Is California real estate in the midst of a speculator-driven bubble?

  • Yes (77%, 189 Votes)
  • No (23%, 56 Votes)

Total Voters: 245

They’re baaaaack!

Real estate speculators, also known as flippers, played a central role in the inflation and ultimate implosion of the housing bubble in 2006. Now, after nearly seven consecutive years of falling and soft prices, the flippers have returned, looking to make quick profits in a real estate market that is perceived to be on fire once again.

While flippers are joining the fray nationwide, their presence is especially apparent in California, according to the Wall Street Journal.

As of April 2013, prices have risen over 25% compared to one year earlier in San Jose, San Francisco and Sacramento. Prices increased 18% over the same period in Los Angeles.

These gains, second only to those seen during the Millennium Boom, are likely due to the work of flippers. How so? The number of homes bought and resold within six months has reached the highest level since its peak in late 2005. About 6,000 homes have been flipped so far this year as of April, which says nothing of the number of homes purchased but yet to be resold by flippers since we started seeing real price gains earlier this year.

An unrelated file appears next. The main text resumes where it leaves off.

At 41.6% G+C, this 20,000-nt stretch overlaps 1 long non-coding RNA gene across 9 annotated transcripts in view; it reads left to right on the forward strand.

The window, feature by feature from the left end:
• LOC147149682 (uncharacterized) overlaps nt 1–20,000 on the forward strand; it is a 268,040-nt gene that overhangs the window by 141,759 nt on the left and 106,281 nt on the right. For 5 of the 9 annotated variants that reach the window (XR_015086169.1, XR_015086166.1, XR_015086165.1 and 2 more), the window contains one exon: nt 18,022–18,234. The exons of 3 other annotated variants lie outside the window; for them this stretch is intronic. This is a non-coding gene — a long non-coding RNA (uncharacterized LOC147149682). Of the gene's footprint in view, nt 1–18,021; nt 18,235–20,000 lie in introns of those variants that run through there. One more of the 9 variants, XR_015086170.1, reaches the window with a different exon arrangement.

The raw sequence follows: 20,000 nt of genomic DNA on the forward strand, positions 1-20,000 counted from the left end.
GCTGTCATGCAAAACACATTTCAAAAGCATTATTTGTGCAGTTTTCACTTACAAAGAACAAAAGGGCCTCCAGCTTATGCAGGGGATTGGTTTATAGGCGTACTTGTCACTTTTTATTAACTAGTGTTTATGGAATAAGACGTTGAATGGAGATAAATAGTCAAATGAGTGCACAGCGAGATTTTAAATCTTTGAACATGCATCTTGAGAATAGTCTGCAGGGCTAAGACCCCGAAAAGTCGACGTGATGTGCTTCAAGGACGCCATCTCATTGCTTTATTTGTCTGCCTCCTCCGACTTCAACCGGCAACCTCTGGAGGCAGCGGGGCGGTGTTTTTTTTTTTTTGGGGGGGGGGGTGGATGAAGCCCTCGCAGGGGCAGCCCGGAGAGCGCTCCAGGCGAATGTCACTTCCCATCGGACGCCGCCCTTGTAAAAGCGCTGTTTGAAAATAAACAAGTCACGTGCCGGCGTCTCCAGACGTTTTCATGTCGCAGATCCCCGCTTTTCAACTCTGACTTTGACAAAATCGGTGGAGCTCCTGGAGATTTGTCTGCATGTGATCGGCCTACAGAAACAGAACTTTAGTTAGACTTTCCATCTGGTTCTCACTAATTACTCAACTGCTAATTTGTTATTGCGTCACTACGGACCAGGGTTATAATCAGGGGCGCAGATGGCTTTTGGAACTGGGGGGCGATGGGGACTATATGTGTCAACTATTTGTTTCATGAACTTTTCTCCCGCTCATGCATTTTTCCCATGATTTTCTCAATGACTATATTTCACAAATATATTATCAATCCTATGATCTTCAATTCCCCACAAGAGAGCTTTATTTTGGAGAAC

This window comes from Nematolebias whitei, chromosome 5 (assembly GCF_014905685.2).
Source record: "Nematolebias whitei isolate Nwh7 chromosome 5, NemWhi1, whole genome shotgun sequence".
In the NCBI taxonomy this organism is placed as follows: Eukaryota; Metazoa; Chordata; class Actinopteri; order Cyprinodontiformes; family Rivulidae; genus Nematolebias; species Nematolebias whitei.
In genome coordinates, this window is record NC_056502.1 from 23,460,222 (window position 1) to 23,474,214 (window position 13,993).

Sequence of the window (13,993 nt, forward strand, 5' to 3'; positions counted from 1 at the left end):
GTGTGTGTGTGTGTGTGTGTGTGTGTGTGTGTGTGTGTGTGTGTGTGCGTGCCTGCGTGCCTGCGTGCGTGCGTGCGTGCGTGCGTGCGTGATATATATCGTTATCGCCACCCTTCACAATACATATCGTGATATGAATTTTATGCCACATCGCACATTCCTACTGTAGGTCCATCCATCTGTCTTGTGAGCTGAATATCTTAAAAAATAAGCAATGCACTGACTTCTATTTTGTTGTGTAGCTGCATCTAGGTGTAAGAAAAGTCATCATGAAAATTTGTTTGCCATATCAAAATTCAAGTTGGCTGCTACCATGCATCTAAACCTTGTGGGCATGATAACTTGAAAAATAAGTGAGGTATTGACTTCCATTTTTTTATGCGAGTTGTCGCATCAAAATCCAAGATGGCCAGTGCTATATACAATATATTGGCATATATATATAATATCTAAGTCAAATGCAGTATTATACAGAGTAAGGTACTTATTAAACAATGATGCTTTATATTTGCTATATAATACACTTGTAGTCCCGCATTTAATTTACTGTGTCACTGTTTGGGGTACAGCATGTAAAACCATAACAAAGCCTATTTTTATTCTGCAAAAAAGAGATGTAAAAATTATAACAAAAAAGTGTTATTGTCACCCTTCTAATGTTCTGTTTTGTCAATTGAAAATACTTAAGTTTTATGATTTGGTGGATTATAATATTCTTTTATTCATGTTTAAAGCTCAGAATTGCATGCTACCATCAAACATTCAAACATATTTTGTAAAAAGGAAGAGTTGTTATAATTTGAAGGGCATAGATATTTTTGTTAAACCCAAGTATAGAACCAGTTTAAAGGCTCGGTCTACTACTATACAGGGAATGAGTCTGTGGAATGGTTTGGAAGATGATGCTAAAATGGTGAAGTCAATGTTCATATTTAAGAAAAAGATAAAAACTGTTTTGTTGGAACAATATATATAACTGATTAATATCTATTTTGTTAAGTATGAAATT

Related article:

April home sales increase — will it continue

first tuesday insight

Someone once said: History always repeats itself twice.The first time as tragedy, the second as farce.

The rapid acceleration of real estate deals and price inflation propelled by flippers from 2000 to 2006 ended in the tragedy of the housing market crash and ultimately the 2008 financial crisis. Now it appears history is repeating itself again, with flippers coming on the scene and driving the market into another bubble. This time, however, the whole scenario is a farce, since the only folks participating in frenzy are the speculators themselves — at least that’s the case for now.

Enduser, owner-occupants simply do not have the cash to compete with well-heeled flippers. Of course, they didn’t have the cash in the 2000s either; they had easy money funded by risk-blind lenders who were originating to distribute like it was going out of style.

It’s the lack of available purchase-assist financing that will keep this mini bubble from ballooning into a full-blown Hindenburg. Rather than resulting in another global financial crisis, this over-heated market will cool slowly as the speculators realize there is insufficient real demand in the market to provide the ultimate profit on the flip side.

In the meantime, many flippers will rent their newly renovated (or “spruced-up”) assets to the millions of dispossessed former homeowners seeking shelter in California. With the new glut of rental supply on the market, rents are already falling. The likely scenario is that home prices will soon fall as well from their current peaks, leaving many flippers holding on to shadows.

Related article:

The speculator’s predicament: a likely scenario

Re: “Flippers ride housing wave” from the Wall Street Journal